PART II: Demand, supply and the role of intermediaries

PART II: Demand, supply and the role of intermediaries

Part II of this report examines the main arguments from the demand and supply sides of the social economy in relation to the development of a robust capital market for social economy organisations. It then proceeds to examine the role of intermediaries to bring financial institutions and social economy organisations together.

Chapter 3 explores the needs and barriers to obtaining finance within the social economy, with an emphasis on the need to create a diversity of financial options and products for the broad spectrum of organisations in the sector. The chapter focuses on the need to develop the capacity of social economy organisations and ensure that organisations are 'investment ready' in order to engage with a capital market. The application of the Standard Chart of Accounts (SCOA) is discussed and the role of intermediaries, organisational forms and a measurement framework are briefly explored as a pre-cursor to subsequent chapters.

Chapter 4 discusses the current supply of capital to the social economy and the scope to expand the sources of investment available to social economy organisations. Methods of accessing capital from sources previously untapped by the sector are explored, with a particular emphasis on accessing funds from the investment corpuses of philanthropic bodies and attracting investment from institutional investors such as superannuation funds. The social investment role of financial intermediaries, mainstream financial institutions, the corporate sector, retail and community investors and government are also discussed.

Chapter 5 discusses the development of intermediaries in the social capital market. Intermediaries play a key role in ensuring that the amount of capital available develops in parallel with organisations equipped to manage the finance. The development of a strong intermediary market will balance the supply of capital and a diverse range of financial products with investment ready organisations. Financial intermediaries are explored in detail and different forms of non-financial intermediaries are also discussed with an emphasis on the role of intermediaries to develop the capacity of the sector.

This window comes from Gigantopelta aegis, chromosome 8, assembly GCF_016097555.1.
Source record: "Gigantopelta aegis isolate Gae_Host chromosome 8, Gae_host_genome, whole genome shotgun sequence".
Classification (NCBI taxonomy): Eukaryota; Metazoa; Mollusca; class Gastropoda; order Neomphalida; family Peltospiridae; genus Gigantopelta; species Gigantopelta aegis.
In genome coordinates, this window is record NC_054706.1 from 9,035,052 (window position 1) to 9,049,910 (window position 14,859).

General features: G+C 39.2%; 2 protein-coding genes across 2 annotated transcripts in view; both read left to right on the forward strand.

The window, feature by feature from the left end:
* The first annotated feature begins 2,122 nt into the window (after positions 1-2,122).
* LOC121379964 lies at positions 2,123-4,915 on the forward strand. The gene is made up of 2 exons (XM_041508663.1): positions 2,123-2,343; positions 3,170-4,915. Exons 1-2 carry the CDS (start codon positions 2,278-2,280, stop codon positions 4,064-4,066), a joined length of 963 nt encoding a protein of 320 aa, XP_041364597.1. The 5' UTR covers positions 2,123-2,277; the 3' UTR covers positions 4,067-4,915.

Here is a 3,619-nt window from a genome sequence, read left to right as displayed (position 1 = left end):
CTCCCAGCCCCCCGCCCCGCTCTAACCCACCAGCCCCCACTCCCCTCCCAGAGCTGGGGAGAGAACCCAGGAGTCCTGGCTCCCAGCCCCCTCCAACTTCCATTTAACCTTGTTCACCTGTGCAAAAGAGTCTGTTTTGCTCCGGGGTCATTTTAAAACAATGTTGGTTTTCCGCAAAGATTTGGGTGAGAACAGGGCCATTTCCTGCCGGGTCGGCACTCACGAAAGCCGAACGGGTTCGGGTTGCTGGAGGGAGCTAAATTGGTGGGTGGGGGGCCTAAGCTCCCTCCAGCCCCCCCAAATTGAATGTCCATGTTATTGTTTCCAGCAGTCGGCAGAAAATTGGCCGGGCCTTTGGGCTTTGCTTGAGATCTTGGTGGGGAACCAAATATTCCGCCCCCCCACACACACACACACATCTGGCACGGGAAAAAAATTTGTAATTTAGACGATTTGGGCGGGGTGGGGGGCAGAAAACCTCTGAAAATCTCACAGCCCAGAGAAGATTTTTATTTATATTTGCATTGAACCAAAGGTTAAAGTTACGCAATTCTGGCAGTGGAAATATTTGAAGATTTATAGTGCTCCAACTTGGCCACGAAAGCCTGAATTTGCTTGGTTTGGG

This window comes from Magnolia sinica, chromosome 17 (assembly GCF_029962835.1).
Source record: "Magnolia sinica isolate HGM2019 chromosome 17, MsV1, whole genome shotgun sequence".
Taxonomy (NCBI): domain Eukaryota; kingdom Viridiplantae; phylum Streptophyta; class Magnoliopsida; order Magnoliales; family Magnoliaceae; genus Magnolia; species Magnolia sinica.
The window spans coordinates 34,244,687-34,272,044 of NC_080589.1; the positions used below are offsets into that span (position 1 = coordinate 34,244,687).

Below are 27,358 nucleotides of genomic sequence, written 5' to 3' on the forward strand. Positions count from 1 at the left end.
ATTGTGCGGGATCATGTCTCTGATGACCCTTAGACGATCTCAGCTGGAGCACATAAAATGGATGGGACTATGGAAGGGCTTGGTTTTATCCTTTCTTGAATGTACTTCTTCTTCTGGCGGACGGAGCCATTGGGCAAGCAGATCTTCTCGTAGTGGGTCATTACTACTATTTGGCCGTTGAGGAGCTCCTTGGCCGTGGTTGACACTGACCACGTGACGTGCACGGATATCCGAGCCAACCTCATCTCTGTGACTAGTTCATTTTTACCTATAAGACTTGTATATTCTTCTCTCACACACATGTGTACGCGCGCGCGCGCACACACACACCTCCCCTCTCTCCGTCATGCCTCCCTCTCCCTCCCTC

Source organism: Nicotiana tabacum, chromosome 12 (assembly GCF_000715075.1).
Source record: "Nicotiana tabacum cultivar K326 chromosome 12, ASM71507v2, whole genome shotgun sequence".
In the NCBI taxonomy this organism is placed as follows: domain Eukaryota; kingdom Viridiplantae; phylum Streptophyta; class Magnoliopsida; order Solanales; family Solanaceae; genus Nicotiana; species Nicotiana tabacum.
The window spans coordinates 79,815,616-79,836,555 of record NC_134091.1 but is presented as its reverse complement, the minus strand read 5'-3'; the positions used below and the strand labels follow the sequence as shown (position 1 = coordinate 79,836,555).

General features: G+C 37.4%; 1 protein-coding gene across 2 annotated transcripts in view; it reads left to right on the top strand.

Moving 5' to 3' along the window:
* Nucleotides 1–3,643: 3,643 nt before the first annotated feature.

Chapter 3

Needs and barriers to obtaining finance within the social economy

3.1        This chapter explores the demand among social economy organisations for the development of a robust capital market in Australia.

3.2        The recent Productivity Commission (PC) report on the contribution of the not-for-profit (NFP) sector distinguished between funding and finance. Where funding refers to income that has no obligation to be repaid such as untied grants and philanthropy, finance refers to either debt or equity capital which is provided on the understanding that the investor will be compensated for the use of capital.[1]

3.3        Many social economy organisations have difficulty accessing the capital they require. Some of the key impediments to finance for social economy organisations are the lack of collateral to guarantee loans, the lack of a reliable revenue stream to service debt, the large transaction costs relative to the capital required and the lack of a suitable organisational structure to allow the organisation to raise equity capital.[2] Social Ventures Australia (SVA) informed the committee:

Over the last eight years SVA has worked with over 100 social ventures with proven track records in tackling the issues behind social disadvantage. By partnering with these innovative, entrepreneurial ventures we know that traditional avenues for capital raising are not available to them. There is limited funding available to the social sector to help grow proven ventures, particularly to support the building of quality organisations though the provision of appropriate infrastructure funding.[3]